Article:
Complex microbial Ecosystems MUltiScale modElling:
mechanistic and data driven approaches integration
"I am very excited and curious to be involved in the scientific developments that can lead to new formulations of dairy analogues with organoleptic profiles valued by customers."
My name is Alina Kyrylenko and I am from Ukraine. I completed my Bachelor’s degree in Biology with a microbiology specialization at V. N. Karazin Kharkiv National University in Ukraine, where my interest in food spoilage and pathogenic bacteria was born. Following my passion, I decided to continue my studies in the field of Food Sciences. I was more than happy to be awarded an Erasmus+ scholarship to pursue a Master’s degree in Food Science, Technology and Business. This was the European Master programme jointly hosted by 3 partner universities: KU Leuven (Belgium), Catholic University (Portugal) and Anhalt University of Applied Sciences (Germany), and it provided a great opportunity not only for obtaining high-quality education but also for international networking and travelling. For my master thesis project, I joined a BioTeC+ research team at KU Leuven, where I investigated the efficiency of plasma-activated liquids for decontamination of biofilms formed by Listeria monocytogenes and Salmonella Typhimurium. This project gave me good exposure to predictive modelling, its application in food science, and has raised my interest in bioinformatics.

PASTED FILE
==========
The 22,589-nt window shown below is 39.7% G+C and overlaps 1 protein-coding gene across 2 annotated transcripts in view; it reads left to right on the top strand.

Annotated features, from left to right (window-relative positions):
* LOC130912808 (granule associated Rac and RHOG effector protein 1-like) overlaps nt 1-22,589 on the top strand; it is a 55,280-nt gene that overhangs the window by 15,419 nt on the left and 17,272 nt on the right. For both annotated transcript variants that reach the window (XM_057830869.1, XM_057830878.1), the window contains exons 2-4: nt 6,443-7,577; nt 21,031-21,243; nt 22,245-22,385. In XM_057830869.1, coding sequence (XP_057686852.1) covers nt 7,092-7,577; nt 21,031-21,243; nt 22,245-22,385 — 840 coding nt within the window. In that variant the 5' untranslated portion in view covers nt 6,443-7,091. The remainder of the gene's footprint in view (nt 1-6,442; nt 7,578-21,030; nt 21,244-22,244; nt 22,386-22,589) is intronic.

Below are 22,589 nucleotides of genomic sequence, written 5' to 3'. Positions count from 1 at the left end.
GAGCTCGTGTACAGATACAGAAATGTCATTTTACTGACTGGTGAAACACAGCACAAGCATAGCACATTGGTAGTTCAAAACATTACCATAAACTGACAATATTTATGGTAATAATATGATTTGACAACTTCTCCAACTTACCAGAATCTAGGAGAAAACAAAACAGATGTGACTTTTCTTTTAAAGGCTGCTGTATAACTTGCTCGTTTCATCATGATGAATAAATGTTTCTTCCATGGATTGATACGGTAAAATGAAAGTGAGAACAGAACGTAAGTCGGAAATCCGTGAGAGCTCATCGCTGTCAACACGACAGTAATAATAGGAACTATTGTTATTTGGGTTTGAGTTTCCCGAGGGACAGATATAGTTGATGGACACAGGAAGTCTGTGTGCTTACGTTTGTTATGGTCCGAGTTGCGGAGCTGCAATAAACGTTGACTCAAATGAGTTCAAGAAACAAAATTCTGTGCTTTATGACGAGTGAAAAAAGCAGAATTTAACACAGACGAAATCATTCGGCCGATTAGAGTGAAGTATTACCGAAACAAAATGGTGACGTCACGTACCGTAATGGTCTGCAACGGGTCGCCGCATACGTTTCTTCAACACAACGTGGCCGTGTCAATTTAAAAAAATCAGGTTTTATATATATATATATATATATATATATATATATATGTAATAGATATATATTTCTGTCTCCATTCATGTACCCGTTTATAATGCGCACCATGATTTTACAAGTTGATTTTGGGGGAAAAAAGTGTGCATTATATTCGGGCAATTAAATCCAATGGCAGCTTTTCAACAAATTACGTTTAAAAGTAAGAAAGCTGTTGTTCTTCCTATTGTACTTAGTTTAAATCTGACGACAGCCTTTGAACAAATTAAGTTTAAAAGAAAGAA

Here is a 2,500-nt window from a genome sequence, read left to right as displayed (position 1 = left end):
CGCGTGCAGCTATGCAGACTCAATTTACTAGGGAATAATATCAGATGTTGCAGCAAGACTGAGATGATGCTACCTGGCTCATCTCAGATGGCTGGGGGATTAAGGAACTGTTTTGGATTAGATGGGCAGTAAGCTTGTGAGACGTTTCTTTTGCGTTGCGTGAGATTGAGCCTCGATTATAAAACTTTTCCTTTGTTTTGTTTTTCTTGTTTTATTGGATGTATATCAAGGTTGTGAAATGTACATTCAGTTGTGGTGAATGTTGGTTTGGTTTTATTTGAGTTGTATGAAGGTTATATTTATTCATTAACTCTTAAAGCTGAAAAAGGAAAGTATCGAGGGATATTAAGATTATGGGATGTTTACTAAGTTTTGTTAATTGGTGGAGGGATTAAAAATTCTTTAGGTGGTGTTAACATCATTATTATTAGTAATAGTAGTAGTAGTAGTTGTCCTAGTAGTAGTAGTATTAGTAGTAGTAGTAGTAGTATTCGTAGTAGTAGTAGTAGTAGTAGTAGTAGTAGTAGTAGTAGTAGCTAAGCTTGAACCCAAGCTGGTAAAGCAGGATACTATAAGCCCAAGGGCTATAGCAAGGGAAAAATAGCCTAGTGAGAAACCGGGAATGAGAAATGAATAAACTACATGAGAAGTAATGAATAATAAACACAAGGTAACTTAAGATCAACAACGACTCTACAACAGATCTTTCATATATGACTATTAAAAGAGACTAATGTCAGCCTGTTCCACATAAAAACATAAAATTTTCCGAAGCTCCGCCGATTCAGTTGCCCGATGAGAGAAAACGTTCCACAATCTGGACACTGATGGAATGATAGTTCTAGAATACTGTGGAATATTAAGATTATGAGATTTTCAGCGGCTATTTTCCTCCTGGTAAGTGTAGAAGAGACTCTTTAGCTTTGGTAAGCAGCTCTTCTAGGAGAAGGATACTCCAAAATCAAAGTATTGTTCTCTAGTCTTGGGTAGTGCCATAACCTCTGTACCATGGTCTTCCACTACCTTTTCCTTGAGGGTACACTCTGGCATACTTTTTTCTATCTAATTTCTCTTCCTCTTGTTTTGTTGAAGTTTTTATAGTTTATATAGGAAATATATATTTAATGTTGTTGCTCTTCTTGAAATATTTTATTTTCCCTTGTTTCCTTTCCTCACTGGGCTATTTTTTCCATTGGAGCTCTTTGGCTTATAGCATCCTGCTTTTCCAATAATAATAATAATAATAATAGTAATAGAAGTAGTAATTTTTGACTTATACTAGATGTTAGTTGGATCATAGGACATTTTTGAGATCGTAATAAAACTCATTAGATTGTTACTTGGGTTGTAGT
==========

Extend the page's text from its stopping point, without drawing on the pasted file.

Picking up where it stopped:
Now as a food scientist, I am very excited and curious to be involved in the scientific developments that can lead to new formulations of dairy analogues with organoleptic profiles valued by customers. Therefore, I am very proud to become a part of the E-MUSE project, which contributes to the innovative solutions for plant-based dairy alternatives and ultimately helps to build a more sustainable society.
My research project (ESR13) focuses on the fermentation and flavour development of plant-based cheese analogues using different starter cultures. The scope of this study is to investigate correlations between lactic acid bacteria genetic traits and phenotypic properties during plant-based substrates fermentation. This knowledge can provide a good platform for the development of a tool for the rational selection of bacterial strains and fermentation conditions to produce high-quality and microbiologically safe cheese analogues.